April 10 2017 01:30 PM

Consider both economic and yield optimization opportunities in your fields.

Particularly in tight financial years for agriculture, the argument for finding the economically optimal corn plant population has perpetuated. The challenge of this goal is that it is often difficult to find the economic optimum and then balance that with the yield optimum.

In a recent Midwest Forage Association Forage Focus article, the University of Wisconsin’s Joe Lauer emphasized that producers should be aware of the different inputs necessary for maximum yield versus economic optimization.

“The input level for economic optimum is lower than the level providing maximum yield,” Lauer said regarding his recommendations for determining seeding rate.

In research done at the University of Wisconsin from 2007 to 2016, plant population for producing maximum forage yield was 48,000 plants per acre, while maximum milk per acre was 45,000 plants per acre. Grain yield optimum was much lower at 34,000 plants per acre, and the economic optimum plant population for grain yield was 39,000 plants per acre.

Lauer shared that year, hybrid, soil type and texture, environment, and management style are all factors that affect how thick corn should be planted to maximize forage yield. Meanwhile, seed and grain or silage price drive the economic optimum.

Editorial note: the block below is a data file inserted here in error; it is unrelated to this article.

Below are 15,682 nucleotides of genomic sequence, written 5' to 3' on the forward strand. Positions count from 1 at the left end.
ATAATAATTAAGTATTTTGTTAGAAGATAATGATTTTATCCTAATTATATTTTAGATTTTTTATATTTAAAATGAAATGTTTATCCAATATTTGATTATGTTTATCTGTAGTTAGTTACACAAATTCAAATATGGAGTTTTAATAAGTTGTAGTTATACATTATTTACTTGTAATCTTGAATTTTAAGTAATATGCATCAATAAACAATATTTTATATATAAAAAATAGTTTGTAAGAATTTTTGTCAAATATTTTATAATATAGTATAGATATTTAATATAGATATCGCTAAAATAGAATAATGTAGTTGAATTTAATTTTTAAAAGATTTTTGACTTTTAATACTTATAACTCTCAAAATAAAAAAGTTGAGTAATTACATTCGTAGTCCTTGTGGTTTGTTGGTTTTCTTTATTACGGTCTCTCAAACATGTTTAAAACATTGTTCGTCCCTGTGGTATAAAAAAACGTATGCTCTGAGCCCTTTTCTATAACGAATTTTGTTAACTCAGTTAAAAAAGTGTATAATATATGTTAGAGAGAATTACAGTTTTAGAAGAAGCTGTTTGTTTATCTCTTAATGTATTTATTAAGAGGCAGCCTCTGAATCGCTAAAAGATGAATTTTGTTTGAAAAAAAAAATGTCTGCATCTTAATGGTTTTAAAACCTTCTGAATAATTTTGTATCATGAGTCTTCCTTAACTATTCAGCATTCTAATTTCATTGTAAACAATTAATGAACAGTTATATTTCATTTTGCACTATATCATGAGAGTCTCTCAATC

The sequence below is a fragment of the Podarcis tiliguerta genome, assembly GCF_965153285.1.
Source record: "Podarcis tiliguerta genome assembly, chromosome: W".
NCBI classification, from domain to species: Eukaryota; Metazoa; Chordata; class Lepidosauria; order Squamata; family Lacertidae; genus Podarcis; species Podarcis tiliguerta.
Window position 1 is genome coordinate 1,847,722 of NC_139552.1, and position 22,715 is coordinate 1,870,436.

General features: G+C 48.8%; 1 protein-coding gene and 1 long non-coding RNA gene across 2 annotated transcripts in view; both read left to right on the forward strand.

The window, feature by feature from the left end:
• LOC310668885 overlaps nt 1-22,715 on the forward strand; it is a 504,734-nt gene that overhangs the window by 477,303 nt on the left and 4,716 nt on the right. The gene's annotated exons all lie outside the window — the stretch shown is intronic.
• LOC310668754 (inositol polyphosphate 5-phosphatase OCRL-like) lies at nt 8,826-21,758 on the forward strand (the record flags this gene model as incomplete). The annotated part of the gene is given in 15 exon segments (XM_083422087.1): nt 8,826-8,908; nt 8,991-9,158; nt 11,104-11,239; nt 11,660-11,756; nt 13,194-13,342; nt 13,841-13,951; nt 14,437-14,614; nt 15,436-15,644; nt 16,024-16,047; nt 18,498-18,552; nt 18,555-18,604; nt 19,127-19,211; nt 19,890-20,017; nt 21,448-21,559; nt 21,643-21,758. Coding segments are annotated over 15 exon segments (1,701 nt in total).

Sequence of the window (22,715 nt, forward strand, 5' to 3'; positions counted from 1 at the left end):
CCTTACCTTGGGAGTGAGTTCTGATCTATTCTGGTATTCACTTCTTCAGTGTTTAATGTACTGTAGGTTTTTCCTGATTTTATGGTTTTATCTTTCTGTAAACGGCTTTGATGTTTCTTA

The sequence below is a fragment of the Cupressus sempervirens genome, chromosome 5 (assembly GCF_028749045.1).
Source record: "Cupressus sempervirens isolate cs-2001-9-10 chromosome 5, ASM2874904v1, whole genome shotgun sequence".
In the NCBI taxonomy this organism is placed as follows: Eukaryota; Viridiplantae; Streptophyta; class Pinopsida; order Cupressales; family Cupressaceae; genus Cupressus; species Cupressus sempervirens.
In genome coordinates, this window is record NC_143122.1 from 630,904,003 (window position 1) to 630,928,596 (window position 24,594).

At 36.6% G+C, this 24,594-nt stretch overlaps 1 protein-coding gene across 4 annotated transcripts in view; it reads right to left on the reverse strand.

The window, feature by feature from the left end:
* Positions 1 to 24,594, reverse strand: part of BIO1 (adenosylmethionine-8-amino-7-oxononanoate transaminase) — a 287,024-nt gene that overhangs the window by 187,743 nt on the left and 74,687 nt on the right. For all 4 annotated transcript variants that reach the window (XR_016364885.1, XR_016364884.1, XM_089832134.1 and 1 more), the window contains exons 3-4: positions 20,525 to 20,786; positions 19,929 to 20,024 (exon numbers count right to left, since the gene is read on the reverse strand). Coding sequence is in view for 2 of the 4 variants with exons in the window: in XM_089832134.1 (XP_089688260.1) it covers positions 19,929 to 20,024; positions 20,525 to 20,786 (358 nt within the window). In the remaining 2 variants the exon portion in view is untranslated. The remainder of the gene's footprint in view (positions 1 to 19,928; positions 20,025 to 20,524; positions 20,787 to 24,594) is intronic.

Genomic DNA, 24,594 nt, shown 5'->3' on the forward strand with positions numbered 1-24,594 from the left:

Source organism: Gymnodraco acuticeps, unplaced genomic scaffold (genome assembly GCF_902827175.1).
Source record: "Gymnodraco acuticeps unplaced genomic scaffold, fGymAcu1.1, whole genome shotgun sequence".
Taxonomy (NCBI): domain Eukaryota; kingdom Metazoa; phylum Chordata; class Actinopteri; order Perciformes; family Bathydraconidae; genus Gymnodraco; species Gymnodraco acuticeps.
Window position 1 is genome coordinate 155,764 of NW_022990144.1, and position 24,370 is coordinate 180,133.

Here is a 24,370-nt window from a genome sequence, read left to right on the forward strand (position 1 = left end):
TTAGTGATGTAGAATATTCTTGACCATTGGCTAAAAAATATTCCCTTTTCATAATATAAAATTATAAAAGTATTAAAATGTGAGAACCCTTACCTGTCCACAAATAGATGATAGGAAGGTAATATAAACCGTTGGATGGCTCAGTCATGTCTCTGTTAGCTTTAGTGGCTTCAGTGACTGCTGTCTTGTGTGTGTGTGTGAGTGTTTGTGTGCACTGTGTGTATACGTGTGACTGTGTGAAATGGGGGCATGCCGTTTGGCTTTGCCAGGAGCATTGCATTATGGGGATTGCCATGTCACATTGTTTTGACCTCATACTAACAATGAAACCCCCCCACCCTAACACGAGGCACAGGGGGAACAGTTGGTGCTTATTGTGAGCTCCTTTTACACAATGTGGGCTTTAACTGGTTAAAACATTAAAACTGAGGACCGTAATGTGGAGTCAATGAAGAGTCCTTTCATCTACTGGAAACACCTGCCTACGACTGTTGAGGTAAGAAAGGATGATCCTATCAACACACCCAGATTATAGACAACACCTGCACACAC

Although each farm will differ on these optimums, Lauer suggests assuming that maximum yield and economic optimum plant densities go up over time. Under that assumption, he recommends farmers figure economic optimum plant density and pick one round to seed at a 10 percent higher plant density. This will allow an on farm comparison of economic and yield optimums each year and provide a better understanding of the land’s capabilities.

When planting this year, take into consideration the inputs and outputs of your fields to find that sweet spot of economic and yield success.

Maggie Seiler

The author is an associate editor. She covers feeding and nutrition, youth activities and heads up the World Dairy Expo Supplement. Maggie was raised on a 150-cow dairy near Valley Center, Kansas, and graduated from Kansas State University with degrees in agricultural communications and animal sciences.

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